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A brief history of Hungarian fantasy

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Hungarian fantasy is based on the pre-existing anglophone literary traditions and did not develop independently. Hungarian fantastic literature is varied but authors did not form a movement based on the common usage of the surreal and the fantastic, and did not have a mentor-student tradition. Fantastic elements may be significant in a writer’s work and even influences can be observed between authors and writings, but these were isolated examples, and therefore lacked the influence to start a boom of fantasy writings. That came with the abundance of translated foreign fantasy.

A story about love between a man and a lake and the futility of keeping up long conversations with someone who freezes over in winter.

The editors of the Hungarian science fiction magazine Galaktika were ambitious enough to show concisely and plainly the birth, development, present, and possible future of Hungarian science fiction. The contributors managed to put together an informative and interesting issue that is not drowned in scholarly terms yet academic in depth. MetaGalaktika #11 aimed to show the history of Hungarian science fiction in its entirety from its beginnings to the present. The result is a compilation that is unique.

Viktor Juhász: Pixhell

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“You are always alone in the caverns, in the temples, in the lost cities”. A very short fiction in English, with pixels and melancholy.

The prologue and first chapter of the Hungarian science-fiction family saga, the Wondertimes (Csodaidők). The tetralogy tells the story of an important turning point of the future star-travelling humankind, placing a religious extended family in the focus of the events.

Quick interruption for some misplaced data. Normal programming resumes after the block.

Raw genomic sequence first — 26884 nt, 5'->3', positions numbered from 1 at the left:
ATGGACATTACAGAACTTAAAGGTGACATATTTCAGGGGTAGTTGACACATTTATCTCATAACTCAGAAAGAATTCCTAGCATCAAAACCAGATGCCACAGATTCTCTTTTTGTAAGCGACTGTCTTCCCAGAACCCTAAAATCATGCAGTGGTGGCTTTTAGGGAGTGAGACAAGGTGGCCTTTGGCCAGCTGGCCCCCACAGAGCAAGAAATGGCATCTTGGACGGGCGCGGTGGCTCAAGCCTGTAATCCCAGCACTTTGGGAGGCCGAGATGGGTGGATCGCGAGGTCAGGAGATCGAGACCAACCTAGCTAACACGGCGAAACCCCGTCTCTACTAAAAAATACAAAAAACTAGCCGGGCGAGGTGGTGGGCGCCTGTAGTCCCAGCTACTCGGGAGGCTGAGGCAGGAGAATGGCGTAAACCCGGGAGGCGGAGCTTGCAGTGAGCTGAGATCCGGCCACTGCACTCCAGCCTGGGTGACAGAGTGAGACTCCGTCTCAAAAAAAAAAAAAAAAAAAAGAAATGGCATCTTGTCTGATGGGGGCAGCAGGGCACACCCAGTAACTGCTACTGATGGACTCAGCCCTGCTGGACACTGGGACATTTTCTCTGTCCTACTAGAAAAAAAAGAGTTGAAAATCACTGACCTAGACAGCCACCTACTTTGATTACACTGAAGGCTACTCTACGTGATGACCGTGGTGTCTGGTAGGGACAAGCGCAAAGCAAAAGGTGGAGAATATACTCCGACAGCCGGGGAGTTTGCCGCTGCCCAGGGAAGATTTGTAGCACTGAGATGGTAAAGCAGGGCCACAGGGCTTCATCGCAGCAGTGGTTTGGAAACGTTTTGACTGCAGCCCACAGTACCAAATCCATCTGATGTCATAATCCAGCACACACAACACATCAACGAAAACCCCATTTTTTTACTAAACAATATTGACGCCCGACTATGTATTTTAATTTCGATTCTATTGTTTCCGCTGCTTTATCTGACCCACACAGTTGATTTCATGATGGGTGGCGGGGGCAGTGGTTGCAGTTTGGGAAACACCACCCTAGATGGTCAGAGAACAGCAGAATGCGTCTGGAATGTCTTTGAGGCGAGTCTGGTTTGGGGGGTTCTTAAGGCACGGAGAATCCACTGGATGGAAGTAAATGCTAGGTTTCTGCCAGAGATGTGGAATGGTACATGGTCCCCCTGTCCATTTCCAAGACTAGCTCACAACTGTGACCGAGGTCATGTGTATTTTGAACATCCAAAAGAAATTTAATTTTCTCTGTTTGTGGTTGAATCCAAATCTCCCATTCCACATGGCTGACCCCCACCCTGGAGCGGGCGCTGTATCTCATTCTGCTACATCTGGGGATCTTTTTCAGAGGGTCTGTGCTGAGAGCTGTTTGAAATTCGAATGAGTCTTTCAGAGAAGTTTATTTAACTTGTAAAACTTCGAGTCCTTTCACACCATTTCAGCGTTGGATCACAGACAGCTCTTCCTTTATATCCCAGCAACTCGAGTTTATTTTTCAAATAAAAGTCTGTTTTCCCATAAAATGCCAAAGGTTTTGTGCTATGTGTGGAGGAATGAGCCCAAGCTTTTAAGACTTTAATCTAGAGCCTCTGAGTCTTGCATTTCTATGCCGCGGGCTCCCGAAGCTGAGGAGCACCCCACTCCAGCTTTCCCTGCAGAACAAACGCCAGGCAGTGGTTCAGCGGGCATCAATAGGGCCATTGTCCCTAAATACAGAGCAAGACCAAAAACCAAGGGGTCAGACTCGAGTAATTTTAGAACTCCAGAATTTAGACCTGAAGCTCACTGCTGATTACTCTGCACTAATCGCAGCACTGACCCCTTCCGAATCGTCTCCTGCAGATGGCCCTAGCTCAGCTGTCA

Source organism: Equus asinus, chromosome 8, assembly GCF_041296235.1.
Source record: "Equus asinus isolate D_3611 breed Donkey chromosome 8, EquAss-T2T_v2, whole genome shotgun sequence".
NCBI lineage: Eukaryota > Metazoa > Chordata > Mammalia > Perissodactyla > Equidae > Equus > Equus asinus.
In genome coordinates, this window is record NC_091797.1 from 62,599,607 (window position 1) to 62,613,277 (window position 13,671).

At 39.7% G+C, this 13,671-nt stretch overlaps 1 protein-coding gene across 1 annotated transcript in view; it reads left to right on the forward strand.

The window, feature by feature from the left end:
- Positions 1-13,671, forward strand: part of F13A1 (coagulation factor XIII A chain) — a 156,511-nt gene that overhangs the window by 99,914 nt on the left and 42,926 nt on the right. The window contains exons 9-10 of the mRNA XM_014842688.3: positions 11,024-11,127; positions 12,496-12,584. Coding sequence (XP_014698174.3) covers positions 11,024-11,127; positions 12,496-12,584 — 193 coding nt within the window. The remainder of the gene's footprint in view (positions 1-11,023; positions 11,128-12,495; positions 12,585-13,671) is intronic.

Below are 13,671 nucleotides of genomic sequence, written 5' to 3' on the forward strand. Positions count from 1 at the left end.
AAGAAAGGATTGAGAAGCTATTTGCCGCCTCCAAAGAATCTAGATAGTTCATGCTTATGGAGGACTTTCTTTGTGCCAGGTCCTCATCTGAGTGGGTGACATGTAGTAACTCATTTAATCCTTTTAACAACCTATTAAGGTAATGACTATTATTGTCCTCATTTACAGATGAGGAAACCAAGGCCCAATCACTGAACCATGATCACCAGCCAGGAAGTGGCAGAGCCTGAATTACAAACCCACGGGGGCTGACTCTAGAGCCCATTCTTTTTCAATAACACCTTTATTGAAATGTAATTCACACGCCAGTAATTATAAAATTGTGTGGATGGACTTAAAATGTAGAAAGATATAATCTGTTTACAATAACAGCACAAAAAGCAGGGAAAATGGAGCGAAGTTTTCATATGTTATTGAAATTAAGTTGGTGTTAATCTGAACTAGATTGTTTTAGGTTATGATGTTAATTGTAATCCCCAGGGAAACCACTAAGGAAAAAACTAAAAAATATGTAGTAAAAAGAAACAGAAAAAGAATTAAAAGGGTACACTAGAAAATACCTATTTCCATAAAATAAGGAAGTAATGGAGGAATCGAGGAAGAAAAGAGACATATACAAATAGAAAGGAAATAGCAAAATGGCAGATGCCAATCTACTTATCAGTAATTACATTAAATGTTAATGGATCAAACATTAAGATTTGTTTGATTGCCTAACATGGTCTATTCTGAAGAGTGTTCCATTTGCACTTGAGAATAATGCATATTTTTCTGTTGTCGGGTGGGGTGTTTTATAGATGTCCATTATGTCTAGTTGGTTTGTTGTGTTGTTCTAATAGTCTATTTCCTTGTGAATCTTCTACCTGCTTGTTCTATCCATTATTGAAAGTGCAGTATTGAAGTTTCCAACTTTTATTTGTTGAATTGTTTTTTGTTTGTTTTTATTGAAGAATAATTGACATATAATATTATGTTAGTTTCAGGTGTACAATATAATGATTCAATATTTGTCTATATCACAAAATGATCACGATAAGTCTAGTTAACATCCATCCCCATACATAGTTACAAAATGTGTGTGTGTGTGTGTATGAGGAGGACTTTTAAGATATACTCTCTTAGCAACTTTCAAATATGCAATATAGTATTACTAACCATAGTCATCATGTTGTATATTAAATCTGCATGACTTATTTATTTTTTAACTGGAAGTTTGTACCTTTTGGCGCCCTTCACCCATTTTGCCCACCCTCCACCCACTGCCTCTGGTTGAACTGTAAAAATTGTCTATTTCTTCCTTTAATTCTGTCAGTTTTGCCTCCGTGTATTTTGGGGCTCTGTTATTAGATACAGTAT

A sci-fi hero having a family is quite an exception, but this is not the only unusual aspect of the Hungarian tetralogy Wondertimes (Csodaidők).

Our Christmas present: a magical tale of Christmas’s Eve.

Extracts from Péter Kuczka’s (1923-1999) afterword to Sam J. Lundwall’s It happened tomorrow, published in Hungarian in 1984. The present tense used in the article refers to the mid-80s. Péter Kuczka was the science-fiction editor of the leading (only…) publishing houses dealing with sci-fi, and the founder of the Galaktika sci-fi magazine.

Hungary is a small country in the middle of Europe, with a population of ten million and a language that has its closest relatives in the Ural Mountains. Consequently the number of science fiction and fantasy fans is small, and the number of writers even smaller, basically everyone knows everyone else. I’ll try to give  [ More ]

Interview with Lavie Tidhar

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Lavie Tidhar is an Israeli born writer who travelled extensively over the globe and lived in places like Laos and Vanutau. He writes poetry and published many short stories in magazines such as Strange Horizons, Clarkesworld Magazine, Postscripts, Interzone and others. He also published a novella, “An Occupation of Angels”, a collection of short stories, “HebrewPunk”, a short novel in collaboration with Nir Yaniv, “The Tel Aviv Dossier”, and he also edited a non-fiction book and two anthologies. Lavie Tidhar’s first novel, “The Bookman”, was released by Angry Robot Books in January this year.

Although a complete analysis of the Hungarian sci-fi and fantasy genres would require extensive groundwork and would fill several books, I try to give a quick overview of what happened after 1989 in the field of speculative fiction for the benefit of non-Hungarian readers.

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